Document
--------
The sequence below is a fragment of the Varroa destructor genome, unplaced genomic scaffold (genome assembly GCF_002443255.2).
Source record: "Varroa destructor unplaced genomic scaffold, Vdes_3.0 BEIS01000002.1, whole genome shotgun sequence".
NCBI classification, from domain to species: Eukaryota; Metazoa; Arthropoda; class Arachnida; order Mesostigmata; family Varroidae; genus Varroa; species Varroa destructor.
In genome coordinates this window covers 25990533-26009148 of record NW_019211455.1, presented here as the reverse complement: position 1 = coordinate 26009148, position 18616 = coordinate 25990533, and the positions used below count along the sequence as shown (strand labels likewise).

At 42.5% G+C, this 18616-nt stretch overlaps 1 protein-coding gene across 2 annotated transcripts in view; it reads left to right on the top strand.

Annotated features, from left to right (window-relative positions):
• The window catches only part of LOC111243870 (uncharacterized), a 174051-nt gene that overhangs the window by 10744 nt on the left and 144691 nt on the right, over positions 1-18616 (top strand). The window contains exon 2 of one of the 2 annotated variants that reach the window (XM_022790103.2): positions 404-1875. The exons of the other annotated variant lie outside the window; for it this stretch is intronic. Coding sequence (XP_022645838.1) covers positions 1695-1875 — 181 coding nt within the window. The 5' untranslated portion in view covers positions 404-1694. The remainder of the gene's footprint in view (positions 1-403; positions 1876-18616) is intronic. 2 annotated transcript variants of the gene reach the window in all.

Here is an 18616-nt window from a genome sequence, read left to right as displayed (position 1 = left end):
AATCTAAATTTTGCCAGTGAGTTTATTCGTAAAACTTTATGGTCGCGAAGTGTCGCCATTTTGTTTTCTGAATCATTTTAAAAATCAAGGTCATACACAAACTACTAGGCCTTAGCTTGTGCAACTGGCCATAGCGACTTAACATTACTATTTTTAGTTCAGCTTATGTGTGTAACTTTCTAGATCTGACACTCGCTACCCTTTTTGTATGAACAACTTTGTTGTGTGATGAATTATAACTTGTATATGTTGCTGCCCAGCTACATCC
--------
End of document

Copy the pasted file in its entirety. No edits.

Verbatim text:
The sequence below is a fragment of the Varroa destructor genome, unplaced genomic scaffold (genome assembly GCF_002443255.2).
Source record: "Varroa destructor unplaced genomic scaffold, Vdes_3.0 BEIS01000002.1, whole genome shotgun sequence".
NCBI classification, from domain to species: Eukaryota; Metazoa; Arthropoda; class Arachnida; order Mesostigmata; family Varroidae; genus Varroa; species Varroa destructor.
In genome coordinates this window covers 25990533-26009148 of record NW_019211455.1, presented here as the reverse complement: position 1 = coordinate 26009148, position 18616 = coordinate 25990533, and the positions used below count along the sequence as shown (strand labels likewise).

At 42.5% G+C, this 18616-nt stretch overlaps 1 protein-coding gene across 2 annotated transcripts in view; it reads left to right on the top strand.

Annotated features, from left to right (window-relative positions):
• The window catches only part of LOC111243870 (uncharacterized), a 174051-nt gene that overhangs the window by 10744 nt on the left and 144691 nt on the right, over positions 1-18616 (top strand). The window contains exon 2 of one of the 2 annotated variants that reach the window (XM_022790103.2): positions 404-1875. The exons of the other annotated variant lie outside the window; for it this stretch is intronic. Coding sequence (XP_022645838.1) covers positions 1695-1875 — 181 coding nt within the window. The 5' untranslated portion in view covers positions 404-1694. The remainder of the gene's footprint in view (positions 1-403; positions 1876-18616) is intronic. 2 annotated transcript variants of the gene reach the window in all.

Here is an 18616-nt window from a genome sequence, read left to right as displayed (position 1 = left end):
AATCTAAATTTTGCCAGTGAGTTTATTCGTAAAACTTTATGGTCGCGAAGTGTCGCCATTTTGTTTTCTGAATCATTTTAAAAATCAAGGTCATACACAAACTACTAGGCCTTAGCTTGTGCAACTGGCCATAGCGACTTAACATTACTATTTTTAGTTCAGCTTATGTGTGTAACTTTCTAGATCTGACACTCGCTACCCTTTTTGTATGAACAACTTTGTTGTGTGATGAATTATAACTTGTATATGTTGCTGCCCAGCTACATCC